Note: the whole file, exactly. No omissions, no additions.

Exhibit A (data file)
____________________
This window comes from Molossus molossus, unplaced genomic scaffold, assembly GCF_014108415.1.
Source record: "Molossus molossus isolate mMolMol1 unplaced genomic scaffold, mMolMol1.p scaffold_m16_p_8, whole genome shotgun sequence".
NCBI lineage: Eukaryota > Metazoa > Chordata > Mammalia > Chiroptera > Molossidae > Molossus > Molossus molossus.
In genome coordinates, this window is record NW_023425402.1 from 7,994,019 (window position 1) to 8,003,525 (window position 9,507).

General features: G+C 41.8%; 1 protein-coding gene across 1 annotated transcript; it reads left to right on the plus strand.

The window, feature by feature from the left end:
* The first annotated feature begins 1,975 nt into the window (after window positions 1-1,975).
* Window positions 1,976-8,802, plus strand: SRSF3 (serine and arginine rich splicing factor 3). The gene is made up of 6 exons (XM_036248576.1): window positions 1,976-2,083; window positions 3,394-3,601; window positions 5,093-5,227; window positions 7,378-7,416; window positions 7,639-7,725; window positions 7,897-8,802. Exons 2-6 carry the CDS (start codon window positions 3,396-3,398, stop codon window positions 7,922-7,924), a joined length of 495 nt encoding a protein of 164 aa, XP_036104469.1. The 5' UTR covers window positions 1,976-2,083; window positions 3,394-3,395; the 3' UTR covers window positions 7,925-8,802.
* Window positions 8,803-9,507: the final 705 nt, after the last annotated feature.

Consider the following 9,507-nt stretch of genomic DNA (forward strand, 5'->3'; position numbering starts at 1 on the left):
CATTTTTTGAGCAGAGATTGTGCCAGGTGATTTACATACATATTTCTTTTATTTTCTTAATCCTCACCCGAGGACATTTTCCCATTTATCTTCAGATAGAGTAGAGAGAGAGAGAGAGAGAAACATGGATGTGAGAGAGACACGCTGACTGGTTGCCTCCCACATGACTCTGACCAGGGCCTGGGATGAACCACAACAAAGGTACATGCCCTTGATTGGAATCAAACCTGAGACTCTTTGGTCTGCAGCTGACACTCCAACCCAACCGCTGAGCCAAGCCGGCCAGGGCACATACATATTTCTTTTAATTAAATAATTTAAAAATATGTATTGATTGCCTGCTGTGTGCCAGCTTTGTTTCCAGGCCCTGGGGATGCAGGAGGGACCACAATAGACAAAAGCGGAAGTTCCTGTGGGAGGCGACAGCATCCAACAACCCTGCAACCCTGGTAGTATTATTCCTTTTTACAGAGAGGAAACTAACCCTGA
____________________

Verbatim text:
This window comes from Molossus molossus, unplaced genomic scaffold, assembly GCF_014108415.1.
Source record: "Molossus molossus isolate mMolMol1 unplaced genomic scaffold, mMolMol1.p scaffold_m16_p_8, whole genome shotgun sequence".
NCBI lineage: Eukaryota > Metazoa > Chordata > Mammalia > Chiroptera > Molossidae > Molossus > Molossus molossus.
In genome coordinates, this window is record NW_023425402.1 from 7,994,019 (window position 1) to 8,003,525 (window position 9,507).

General features: G+C 41.8%; 1 protein-coding gene across 1 annotated transcript; it reads left to right on the plus strand.

The window, feature by feature from the left end:
* The first annotated feature begins 1,975 nt into the window (after window positions 1-1,975).
* Window positions 1,976-8,802, plus strand: SRSF3 (serine and arginine rich splicing factor 3). The gene is made up of 6 exons (XM_036248576.1): window positions 1,976-2,083; window positions 3,394-3,601; window positions 5,093-5,227; window positions 7,378-7,416; window positions 7,639-7,725; window positions 7,897-8,802. Exons 2-6 carry the CDS (start codon window positions 3,396-3,398, stop codon window positions 7,922-7,924), a joined length of 495 nt encoding a protein of 164 aa, XP_036104469.1. The 5' UTR covers window positions 1,976-2,083; window positions 3,394-3,395; the 3' UTR covers window positions 7,925-8,802.
* Window positions 8,803-9,507: the final 705 nt, after the last annotated feature.

Consider the following 9,507-nt stretch of genomic DNA (forward strand, 5'->3'; position numbering starts at 1 on the left):
CATTTTTTGAGCAGAGATTGTGCCAGGTGATTTACATACATATTTCTTTTATTTTCTTAATCCTCACCCGAGGACATTTTCCCATTTATCTTCAGATAGAGTAGAGAGAGAGAGAGAGAGAAACATGGATGTGAGAGAGACACGCTGACTGGTTGCCTCCCACATGACTCTGACCAGGGCCTGGGATGAACCACAACAAAGGTACATGCCCTTGATTGGAATCAAACCTGAGACTCTTTGGTCTGCAGCTGACACTCCAACCCAACCGCTGAGCCAAGCCGGCCAGGGCACATACATATTTCTTTTAATTAAATAATTTAAAAATATGTATTGATTGCCTGCTGTGTGCCAGCTTTGTTTCCAGGCCCTGGGGATGCAGGAGGGACCACAATAGACAAAAGCGGAAGTTCCTGTGGGAGGCGACAGCATCCAACAACCCTGCAACCCTGGTAGTATTATTCCTTTTTACAGAGAGGAAACTAACCCTGA